Then there's the Ride problem. He may look like a Gordon Willis-lit golem but his vocals are less compelling. Live rap shows are often hobbled by, well, the rapping. Without retakes, vocal processing (an untreated mic is surely hip-hop's greatest foe) and in general the controlled environment of the studio, coupled with the often flawed mix-balance between rapper and live production, frequently the double exertion of mellifluous cadence and tongue-twisting speed translates as indecipherable breathiness. Essentially, live rapping is a drably organic, imperfect and luddite defect in the presentation of an otherwise futurist genre. The thing is, on wax Ride's robotic style is more penetrating for its stabbing nature, and more manageable for a live rapper by virtue of its shouted flatness. So I assumed it would transcend the usual pitfalls; a post-human solution to the problem of human frailty.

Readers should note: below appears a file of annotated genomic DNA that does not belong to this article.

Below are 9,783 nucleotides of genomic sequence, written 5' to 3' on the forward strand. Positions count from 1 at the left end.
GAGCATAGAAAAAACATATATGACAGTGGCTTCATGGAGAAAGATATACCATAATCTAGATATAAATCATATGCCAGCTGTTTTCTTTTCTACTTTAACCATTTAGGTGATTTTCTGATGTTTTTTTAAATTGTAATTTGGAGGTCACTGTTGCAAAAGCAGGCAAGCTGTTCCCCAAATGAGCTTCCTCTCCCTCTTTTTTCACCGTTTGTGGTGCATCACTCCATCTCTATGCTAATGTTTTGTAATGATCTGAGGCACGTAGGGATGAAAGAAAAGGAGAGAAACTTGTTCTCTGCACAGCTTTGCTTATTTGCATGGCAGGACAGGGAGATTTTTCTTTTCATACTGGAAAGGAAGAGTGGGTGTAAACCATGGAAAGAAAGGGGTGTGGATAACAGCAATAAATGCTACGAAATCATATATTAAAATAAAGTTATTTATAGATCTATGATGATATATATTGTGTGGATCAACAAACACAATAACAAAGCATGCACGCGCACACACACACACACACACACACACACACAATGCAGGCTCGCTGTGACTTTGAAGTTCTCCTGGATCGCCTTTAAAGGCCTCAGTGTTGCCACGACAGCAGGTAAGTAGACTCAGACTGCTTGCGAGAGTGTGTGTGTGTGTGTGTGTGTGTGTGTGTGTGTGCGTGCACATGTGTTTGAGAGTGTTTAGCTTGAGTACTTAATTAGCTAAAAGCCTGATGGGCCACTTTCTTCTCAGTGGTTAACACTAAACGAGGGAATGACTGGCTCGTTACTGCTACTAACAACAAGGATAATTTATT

Not so. Turns out, he's just a man. Pow wow dancing and buckling in funky waves, all the while he's missing words and losing voice projection, and his foothold in the mix is slipping… So he's ranting about the broken angels on his fingers or, like, the best way to execute a dog, but what we hear is “Paroop oop, brah, [breathing] ooh ooh [breathing] ughhhh [inaudible] KILLA!" It’s always pissed me off that Burnett's style is labelled artless or blank or un-narrational, by virtue of its mechanical nature, when actually it's overflowing with nuance and accent and emotive expression, making it a frighteningly effective vehicle for communicating wrath. I'm always reminded of Chuck D, who frightened the white establishment as much for his seething drawl as his rhetoric. But with the vocals tonight compromised, so too is the primary source of their sound's malevolence - it's ability to offend, and therefore its ability to move you.